Tadpole's Outdoor Blog

September 8, 2013


Filed under: Neal Murphy — Freddie Keel @ 5:59 am



Sightings of “ghost lights”, luminous, glowing phenomena usually in the shape of an orb, have been reported all over the world.  They appear in various sizes and colors, floating just above the surface of the ground.  Despite research, most “ghost lights” still defy any natural explanation.

The following characteristics are common to “ghost lights”: (1) They appear in rather remote areas; (2) they are very elusive; (3) when approached they usually retreat or disappear; (4) they are sometimes accompanied with a humming or buzzing sound; and (5) they are often associated with a particular physical location where a tragic, untimely death has taken place.

Two of the best known “ghost lights” have long haunted the Lone Star State.  Far out west in the Davis Mountains, the “Marfa Light” has been observed since the 1880s.  In the Big Thicket area of Southeast Texas, the notorious “Ghost Light of Saratoga” has been scaring the wits out of people since the turn of the last century.

The Marfa Lights are visible every clear night between Marfa and Paisano Pass in northeastern Presidio County as one faces the Chianti Mountains.  At times they appear colored as they twinkle in the distance.  They move about, split apart, melt together, disappear, and reappear.  Presidio County residents have watched the lights for over a hundred years.

The first historical record of them is in 1883 when a young cowhand, Robert Reed Ellison, saw a flickering light while he was driving cattle through Paisano Pass.  Puzzled, he was told by other settlers that they often saw the lights, but when they investigated they found no ashes or other evidence. Cowboys herding cattle on the prairies noticed the lights and in the summer of 1919 rode over the mountains looking for the source, but found nothing.  During WW11 pilots training at the nearby Midland Army Air Field outside Marfa looked for the source of the elusive lights from the air, again without success.

Those who have viewed the lights over a long time personify them and insist that they are not only harmless, but friendly.  Mrs. W. T. Giddings, who grew up watching the lights and whose father claimed he was saved from a blizzard when the lights led him to the shelter of a cave, considers the lights to be curious observers, investigating things around them.

Over the years many explanations for the lights have been offered, ranging from an electrostatic discharge, swamp gas, or moonlight shining on veins of mica, to ghosts of conquistadors looking for gold.  The Texas Highway Department has constructed a roadside parking area nine miles east of Marfa on U.S. Highway 90 for motorists to view the curious phenomenon.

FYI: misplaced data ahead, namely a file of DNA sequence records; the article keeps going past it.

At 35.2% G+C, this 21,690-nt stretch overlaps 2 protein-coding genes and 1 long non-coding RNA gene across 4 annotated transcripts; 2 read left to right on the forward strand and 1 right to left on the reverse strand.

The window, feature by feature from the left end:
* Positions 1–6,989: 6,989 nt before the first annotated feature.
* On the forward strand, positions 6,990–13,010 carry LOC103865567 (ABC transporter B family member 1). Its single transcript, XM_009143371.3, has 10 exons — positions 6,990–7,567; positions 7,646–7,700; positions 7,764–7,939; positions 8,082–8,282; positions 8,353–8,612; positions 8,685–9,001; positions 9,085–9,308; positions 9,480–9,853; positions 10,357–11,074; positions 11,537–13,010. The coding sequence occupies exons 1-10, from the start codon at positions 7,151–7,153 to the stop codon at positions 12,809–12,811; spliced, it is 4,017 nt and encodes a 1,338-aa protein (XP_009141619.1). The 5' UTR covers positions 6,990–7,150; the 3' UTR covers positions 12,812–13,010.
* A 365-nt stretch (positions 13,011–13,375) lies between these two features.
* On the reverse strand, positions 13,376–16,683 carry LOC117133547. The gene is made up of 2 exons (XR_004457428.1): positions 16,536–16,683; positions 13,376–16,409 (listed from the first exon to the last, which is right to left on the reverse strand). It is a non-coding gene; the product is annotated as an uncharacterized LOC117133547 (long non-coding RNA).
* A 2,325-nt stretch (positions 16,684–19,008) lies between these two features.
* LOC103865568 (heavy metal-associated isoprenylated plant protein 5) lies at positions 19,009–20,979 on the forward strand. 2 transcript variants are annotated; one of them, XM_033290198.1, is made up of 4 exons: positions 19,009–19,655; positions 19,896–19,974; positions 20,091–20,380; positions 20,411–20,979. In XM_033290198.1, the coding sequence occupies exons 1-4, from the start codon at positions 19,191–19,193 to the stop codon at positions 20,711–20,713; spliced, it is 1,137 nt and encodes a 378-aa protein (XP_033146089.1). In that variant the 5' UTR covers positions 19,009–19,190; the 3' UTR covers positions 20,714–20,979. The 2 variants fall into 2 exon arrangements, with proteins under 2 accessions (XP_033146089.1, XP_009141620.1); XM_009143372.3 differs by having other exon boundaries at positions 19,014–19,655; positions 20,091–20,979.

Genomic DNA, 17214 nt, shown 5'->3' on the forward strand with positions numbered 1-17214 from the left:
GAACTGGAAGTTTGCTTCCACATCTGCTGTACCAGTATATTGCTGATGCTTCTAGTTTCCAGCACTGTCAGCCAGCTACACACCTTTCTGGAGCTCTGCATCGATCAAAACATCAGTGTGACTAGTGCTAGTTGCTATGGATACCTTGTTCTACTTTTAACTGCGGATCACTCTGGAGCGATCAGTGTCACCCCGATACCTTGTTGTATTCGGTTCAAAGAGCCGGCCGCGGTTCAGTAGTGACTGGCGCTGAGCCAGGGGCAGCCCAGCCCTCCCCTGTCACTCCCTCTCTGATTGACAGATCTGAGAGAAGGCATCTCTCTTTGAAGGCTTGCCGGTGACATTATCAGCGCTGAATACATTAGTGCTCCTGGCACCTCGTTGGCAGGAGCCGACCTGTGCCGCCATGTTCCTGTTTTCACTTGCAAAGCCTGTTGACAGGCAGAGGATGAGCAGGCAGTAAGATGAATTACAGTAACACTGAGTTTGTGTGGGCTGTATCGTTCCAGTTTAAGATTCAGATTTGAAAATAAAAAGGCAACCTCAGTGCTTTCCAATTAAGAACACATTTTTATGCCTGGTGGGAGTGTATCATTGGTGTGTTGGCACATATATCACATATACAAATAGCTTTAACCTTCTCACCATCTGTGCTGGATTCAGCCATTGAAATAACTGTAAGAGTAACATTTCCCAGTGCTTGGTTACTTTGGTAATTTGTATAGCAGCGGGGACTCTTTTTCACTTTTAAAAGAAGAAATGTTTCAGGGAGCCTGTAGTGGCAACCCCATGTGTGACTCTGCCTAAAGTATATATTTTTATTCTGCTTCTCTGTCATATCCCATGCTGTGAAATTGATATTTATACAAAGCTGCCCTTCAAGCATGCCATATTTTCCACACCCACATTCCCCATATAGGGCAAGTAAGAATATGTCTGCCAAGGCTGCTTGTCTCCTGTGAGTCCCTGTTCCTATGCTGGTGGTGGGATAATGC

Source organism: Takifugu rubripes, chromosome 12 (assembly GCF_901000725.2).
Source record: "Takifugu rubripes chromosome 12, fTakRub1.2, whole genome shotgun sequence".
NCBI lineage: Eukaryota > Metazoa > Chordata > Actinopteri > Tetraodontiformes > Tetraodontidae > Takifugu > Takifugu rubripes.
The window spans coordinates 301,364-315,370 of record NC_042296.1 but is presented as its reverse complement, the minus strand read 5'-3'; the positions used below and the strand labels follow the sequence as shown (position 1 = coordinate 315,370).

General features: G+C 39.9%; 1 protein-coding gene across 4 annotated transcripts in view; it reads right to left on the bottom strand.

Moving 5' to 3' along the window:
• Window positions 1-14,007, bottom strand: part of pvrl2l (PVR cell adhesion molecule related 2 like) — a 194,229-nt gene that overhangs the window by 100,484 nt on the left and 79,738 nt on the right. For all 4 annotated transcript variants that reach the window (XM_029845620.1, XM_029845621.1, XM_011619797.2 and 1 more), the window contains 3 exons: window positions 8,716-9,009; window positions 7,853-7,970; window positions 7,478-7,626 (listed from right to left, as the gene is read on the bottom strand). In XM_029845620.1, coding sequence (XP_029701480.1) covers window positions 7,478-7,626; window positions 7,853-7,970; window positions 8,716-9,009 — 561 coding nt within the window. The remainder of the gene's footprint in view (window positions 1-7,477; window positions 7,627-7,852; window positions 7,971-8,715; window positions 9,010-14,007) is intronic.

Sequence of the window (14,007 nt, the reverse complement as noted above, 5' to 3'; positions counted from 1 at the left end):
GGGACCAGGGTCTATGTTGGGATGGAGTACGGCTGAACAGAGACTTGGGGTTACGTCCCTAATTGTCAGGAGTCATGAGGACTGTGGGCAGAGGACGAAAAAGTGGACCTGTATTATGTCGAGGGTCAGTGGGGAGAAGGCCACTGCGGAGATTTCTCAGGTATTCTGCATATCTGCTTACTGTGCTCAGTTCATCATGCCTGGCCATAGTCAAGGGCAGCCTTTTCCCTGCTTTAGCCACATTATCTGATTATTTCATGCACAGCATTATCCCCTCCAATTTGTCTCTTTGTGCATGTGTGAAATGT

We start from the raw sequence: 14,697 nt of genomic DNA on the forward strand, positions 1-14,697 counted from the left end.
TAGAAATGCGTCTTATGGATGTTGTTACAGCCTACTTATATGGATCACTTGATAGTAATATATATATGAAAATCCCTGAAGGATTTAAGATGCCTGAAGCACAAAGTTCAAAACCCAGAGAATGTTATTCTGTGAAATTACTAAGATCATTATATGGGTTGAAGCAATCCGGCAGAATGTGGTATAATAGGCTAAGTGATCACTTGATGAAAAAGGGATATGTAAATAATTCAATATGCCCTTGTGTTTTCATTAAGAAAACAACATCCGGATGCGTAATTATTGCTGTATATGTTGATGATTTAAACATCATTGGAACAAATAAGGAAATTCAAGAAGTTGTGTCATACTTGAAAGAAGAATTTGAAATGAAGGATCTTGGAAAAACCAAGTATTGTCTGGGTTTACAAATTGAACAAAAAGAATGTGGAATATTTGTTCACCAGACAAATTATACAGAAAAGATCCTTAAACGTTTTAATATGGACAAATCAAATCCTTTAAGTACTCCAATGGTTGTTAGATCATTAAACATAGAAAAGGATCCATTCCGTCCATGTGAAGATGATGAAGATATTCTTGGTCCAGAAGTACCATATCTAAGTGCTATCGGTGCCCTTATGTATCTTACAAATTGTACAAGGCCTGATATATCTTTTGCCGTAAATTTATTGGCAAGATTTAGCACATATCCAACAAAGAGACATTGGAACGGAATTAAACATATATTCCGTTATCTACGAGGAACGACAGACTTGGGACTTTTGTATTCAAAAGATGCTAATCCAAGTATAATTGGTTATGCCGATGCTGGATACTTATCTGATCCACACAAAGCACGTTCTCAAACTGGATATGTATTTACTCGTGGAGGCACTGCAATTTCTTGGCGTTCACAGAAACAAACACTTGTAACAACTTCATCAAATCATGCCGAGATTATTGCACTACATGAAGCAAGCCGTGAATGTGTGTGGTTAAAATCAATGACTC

In the Big Thicket near Bragg, Texas, we find other paranormal phenomena called the Saratoga Light, or the Bragg Road Ghost Lights.  This mysterious light can be found along Black Creek near the old ghost town of Bragg in eastern Texas.  Viewed on a dirt road that leads into swamp land, this spook light carries the well-known legend of the railway brakeman who was accidentally beheaded by a passing train, and who now searches the area for his head with a gas lantern.

The Big Thicket Ghost Light has been described as starting as a pinpoint of light among the swamp trees that grows to the brightness of a flashlight, then dims and fades away.  Its color has been likened to that of a pumpkin.  Skeptics say that the lights are those of automobiles in the distance, although no real research has ever offered a logical explanation of the light.

Perhaps the most interesting of all the “ghost light” accounts appeared in the Houston Daily Post in 1881.  Near a small farming town south of San Antonio, eyewitnesses reported a “lurid light ascending in a circular shape and in various shades of color for several nights”.  A brave fellow decided to try to catch the light.  He was almost successful in his quest, but the close encounter nearly cost him his life.  Approaching the spot where the “light” was hovering, he foolishly attempted to grab the light with his hands and arms.  His contact left him badly burned, his face and arms scorched by the luminous ball.  And for a time after the incident the newspaper stated that he was “senseless”.


If and when research provides answers to our questions, perhaps science can finally solve the riddle of “ghost lights”.  Until that day, those haunting, bright-burning, spherical visitors that light up the night, causing wonder, fear, and superstition, will surely remain a time-worn mystery.






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